To be fair, the amygdala is not all bad. When you stroll in a dark alley and you tense up, and quickly reverse direction, you can thank your amygdala. When you are at the edge of a cliff, your amygdala will send signals to have you back off. When you pick up danger vibes from someone on a bus, yep, it’s your amygdala sizing up the situation. Again, the amygdala wants you to survive - and does not care at all about you wanting to thrive.
So how do you get out of career jail? Glad you asked. Like Glinda said, you always had the power, my dear.
Luckily, the brain is actually quite flexible and can be rewired (a term called neuroplasticity) to serve you instead of hindering you. Here are three techniques that have given clients the keys to break out and do work that lights them up.
Once you’ve gotten to know your jailor, write him/her a letter using a pen and paper, and respond to each fear. (It doesn’t work as well with a keyboard). You’ll find that there are fewer fears than you thought there were and that when examined under the light, the fear(s) are quite exaggerated, perhaps bordering on absurd. Let your jailor know that you are in charge and that you are quite capable to manage the risks. Be specific on how you will manage the risks (e.g. ‘I will build up my savings account over the next 4 months by cutting back on expenses so I will have a safety fund). Let your jailor know how important making this change is to you, how you are committed to do fulfilling work, and that you will not let fears block you. You write out the job description for the jailor (‘you can give me feedback on my decision but only if you speak civilly, and by no means will you make the decision.’)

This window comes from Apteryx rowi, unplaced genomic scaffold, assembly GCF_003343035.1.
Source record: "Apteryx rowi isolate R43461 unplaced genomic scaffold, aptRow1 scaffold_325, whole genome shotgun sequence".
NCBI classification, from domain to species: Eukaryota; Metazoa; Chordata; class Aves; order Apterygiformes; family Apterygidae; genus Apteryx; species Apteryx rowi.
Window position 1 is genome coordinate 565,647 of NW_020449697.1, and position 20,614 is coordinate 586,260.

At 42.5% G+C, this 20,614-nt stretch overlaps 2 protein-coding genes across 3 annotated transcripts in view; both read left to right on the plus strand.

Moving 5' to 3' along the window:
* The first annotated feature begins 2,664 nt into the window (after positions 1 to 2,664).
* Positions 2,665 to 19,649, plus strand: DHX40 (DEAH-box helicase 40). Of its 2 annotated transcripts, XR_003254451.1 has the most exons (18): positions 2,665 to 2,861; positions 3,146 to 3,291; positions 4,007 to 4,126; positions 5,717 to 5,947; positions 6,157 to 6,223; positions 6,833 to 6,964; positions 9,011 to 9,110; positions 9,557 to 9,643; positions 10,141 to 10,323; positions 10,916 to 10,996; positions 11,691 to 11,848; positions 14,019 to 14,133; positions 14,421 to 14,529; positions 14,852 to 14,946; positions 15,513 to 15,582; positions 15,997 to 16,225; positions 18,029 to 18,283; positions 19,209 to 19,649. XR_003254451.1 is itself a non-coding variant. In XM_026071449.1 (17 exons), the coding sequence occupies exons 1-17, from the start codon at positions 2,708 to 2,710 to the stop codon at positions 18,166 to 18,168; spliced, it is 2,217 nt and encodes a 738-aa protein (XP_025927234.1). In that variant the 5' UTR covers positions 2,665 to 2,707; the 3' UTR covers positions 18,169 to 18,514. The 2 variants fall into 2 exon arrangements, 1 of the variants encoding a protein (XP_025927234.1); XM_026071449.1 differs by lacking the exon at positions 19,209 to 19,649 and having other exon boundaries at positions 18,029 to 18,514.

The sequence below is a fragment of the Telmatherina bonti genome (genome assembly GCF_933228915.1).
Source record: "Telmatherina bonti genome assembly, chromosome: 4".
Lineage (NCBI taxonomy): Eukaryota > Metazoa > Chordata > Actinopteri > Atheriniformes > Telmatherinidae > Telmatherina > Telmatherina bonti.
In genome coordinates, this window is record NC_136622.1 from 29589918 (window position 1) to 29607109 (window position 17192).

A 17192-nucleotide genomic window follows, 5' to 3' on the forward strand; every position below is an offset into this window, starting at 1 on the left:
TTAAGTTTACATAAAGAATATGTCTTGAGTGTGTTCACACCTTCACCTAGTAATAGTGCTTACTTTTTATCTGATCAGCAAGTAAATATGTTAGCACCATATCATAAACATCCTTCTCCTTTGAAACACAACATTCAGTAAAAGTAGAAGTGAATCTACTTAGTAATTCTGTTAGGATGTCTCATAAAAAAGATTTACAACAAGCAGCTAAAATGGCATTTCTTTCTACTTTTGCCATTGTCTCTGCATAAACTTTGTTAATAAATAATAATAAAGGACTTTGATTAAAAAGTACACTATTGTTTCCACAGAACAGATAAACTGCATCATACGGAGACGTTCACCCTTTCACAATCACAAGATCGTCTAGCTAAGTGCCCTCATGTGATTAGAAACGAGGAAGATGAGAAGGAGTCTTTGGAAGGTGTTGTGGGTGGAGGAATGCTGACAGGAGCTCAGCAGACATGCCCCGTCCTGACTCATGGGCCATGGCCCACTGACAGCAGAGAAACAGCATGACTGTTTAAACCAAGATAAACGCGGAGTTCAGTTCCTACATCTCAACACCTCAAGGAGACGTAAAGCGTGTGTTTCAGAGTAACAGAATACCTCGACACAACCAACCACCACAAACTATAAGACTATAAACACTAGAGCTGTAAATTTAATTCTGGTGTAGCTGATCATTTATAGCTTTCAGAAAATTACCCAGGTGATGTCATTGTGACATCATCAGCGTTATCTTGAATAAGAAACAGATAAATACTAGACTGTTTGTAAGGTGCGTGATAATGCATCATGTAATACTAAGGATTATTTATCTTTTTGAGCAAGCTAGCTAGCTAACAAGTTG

Doing this exercise will put you in charge. As you move forward in the face of your fears, the power of the jailor will weaken.
Over time you will be able to discern when it’s your jailor talking or your true voice. Eventually this inner critic will be tamed – and you will be free to live the life you are meant to live, with the impact only you can make.
You have the keys to be free and do the kind of work that lights you up. As Nelson Mandela so eloquently put it: "There is no passion to be found in playing small - in settling for a life that is less than the one you are capable of living."
Are you ready to start painting your masterpiece?